A perfect time to read about a lakeside family vacation, replete with hamburgers, water fun, unwelcome rain, and family tensions. This three-generation event is especially poignant, because the Maxwell vacation cottage on New York’s Lake Chautauqua is about to be sold. Grandfather has died, and
Sep 09, 2008 Bess is currently reading it  ·  review of another edition
Shelves: given-up
I've tried to pick this back up to finish -- well, to start, really -- at least three or four times over the past six months, but every single time my eyes just glaze over and I either very soon nod off or end up reading the same page over and over again in a loop without being able to advance, like running in place in a dream or something. It's not that it's boring; it's just not ABOUT anything -- which is fine, since apparently (according to my boyfriend, who read it and didn't completely hate ...more
Feb 05, 2013 Marsha rated it liked it  ·  review of another edition
Most of the time, I hated reading this book. I recognize the author's brilliant wordsmithery (some of his turns of phrase are like little poems unto themselves), and occasionally he offers an insight that rings disconcertingly true. Aside from those highlights, though, this book is yet another example of late-20th-century American literature that features a dysfunctional family with sometimes sympathetic but mostly dislikable characters. These sorts of books are a dime a dozen these days, and ev ...more
Jay Phillippi
May 14, 2016 Jay Phillippi rated it really liked it  ·  review of another edition
Stewart O'Nan may be the best American novelist you have never heard of. I read the book that followed this one first (Emily Alone) just last year. It was recommended to me as fine writing that centered in Pittsburgh with a touch of Chautauqua. This one reverses the locations with the vast majority around Chautauqua Lake. Having grown up near Pittsburgh and lived Chautauqua County for almost thirty years, the locations are very familiar. It's obvious that O'Nan has spent some time there because ...more
May 19, 2012 Sunday rated it it was amazing  ·  review of another edition
STEWART O'NAN. I live for Stew, I worship Stew.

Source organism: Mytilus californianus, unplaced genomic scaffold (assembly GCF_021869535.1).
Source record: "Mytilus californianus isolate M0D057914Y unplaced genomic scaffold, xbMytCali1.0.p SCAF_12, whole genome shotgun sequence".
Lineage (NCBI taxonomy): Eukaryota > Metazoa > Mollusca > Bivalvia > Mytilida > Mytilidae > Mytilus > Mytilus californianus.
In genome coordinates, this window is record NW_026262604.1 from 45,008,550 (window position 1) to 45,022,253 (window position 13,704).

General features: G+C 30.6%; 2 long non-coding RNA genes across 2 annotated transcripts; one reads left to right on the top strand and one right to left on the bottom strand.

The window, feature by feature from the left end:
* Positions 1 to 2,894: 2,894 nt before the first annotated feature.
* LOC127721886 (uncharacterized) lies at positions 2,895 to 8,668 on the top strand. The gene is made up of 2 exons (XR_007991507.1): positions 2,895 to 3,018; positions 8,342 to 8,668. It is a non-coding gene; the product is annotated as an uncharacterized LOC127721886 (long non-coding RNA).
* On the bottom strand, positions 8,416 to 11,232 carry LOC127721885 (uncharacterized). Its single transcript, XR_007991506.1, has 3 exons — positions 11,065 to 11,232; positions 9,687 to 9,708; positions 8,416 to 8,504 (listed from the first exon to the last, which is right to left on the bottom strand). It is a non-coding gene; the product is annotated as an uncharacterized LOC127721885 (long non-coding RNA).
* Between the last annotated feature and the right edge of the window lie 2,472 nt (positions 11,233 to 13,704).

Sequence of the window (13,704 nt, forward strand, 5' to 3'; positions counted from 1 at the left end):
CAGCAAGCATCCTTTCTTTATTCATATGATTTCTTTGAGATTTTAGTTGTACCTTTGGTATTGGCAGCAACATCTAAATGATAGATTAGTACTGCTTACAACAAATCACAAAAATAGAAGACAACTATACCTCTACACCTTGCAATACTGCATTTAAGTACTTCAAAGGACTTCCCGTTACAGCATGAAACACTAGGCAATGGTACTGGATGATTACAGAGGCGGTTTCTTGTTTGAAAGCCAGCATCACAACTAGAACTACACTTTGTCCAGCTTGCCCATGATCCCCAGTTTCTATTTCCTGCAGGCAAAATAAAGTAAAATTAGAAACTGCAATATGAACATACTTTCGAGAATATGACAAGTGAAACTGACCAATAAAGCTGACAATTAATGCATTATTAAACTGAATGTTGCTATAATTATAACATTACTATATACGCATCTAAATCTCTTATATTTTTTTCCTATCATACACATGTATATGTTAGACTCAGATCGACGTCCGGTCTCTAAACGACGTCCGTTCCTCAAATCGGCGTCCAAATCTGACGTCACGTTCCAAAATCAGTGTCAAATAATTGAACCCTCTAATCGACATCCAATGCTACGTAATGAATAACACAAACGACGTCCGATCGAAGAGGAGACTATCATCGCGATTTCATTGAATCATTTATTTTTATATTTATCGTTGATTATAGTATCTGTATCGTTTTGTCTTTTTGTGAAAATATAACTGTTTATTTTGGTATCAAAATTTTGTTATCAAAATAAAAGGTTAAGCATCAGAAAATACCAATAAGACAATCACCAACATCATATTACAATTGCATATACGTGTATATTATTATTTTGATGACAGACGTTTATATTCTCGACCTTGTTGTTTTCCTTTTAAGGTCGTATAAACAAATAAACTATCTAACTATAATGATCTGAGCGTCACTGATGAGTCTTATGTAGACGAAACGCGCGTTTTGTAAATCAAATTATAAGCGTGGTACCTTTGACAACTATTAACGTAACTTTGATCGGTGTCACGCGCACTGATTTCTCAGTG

Tanto mi è piaciuto Emily, Alone (il 'seguito' di questo romanzo) tanto mi ha annoiato questo Wish You Were che racconta la settimana di una famiglia nella casa al lago che sta per essere venduta (a nemmeno un anno dalla morte del capostipite, Henry, marito di Emily). Se nel seguito mi sono sentita molto vicina a Emily, qui ne esce come una donnetta stizzosa, maniacale, passiva-aggressiva, mal tollerata dai figli e nipoti, dalla nuora e dalla cognata. Ho trovato poi abbastanza noiose/incredibili ...more
Gerard Tarpey
I purchased this book after reading a good review of the author's following publication - Emily Alone. Since as I understand it both books highlight the same family I thought it'd be worthwhile to read the first then the second. After finishing this one I'm not sure I'll pick up the second.

The story is about a family visiting their summer house in upstate NY for the final time. Emily, the mother, recently lost her husband and is there for the final week with her 2 grown children, her sister-in
Christine Rebbert
Jul 24, 2011 Christine Rebbert rated it really liked it  ·  review of another edition
A friend recently gave me her copy of "Emily, Alone" by the same author, and when I read the jacket, I saw it was a sequel to this book, so wanted to read this first. It is the story of Emily, a long-time Pittsburg-ian, recently widowed, spending what will be the last summer vacation with her children, grandchildren and sister-in-law at the family beach home in Chautauqua, NY. She has already contracted to sell the house after this vacation, which is spent reminiscing about a lifetime of visits ...more
Apr 21, 2013 Judy rated it really liked it  ·  review of another edition
Family ties bind us close together even as they have the power to tear us apart. And this book is a good example of the power--both positive and negative--of family bonds. Emily Maxwell's husband, Henry, has been dead for a year and Emily has decided to sell the family's cottage at Lake Chautauqua in upstate New York. She gathers the family together for one last vacation at the cottage before it is sold. Joining Emily are Arlene, her sister-in-law, who is grieving over the loss of the cottage th ...more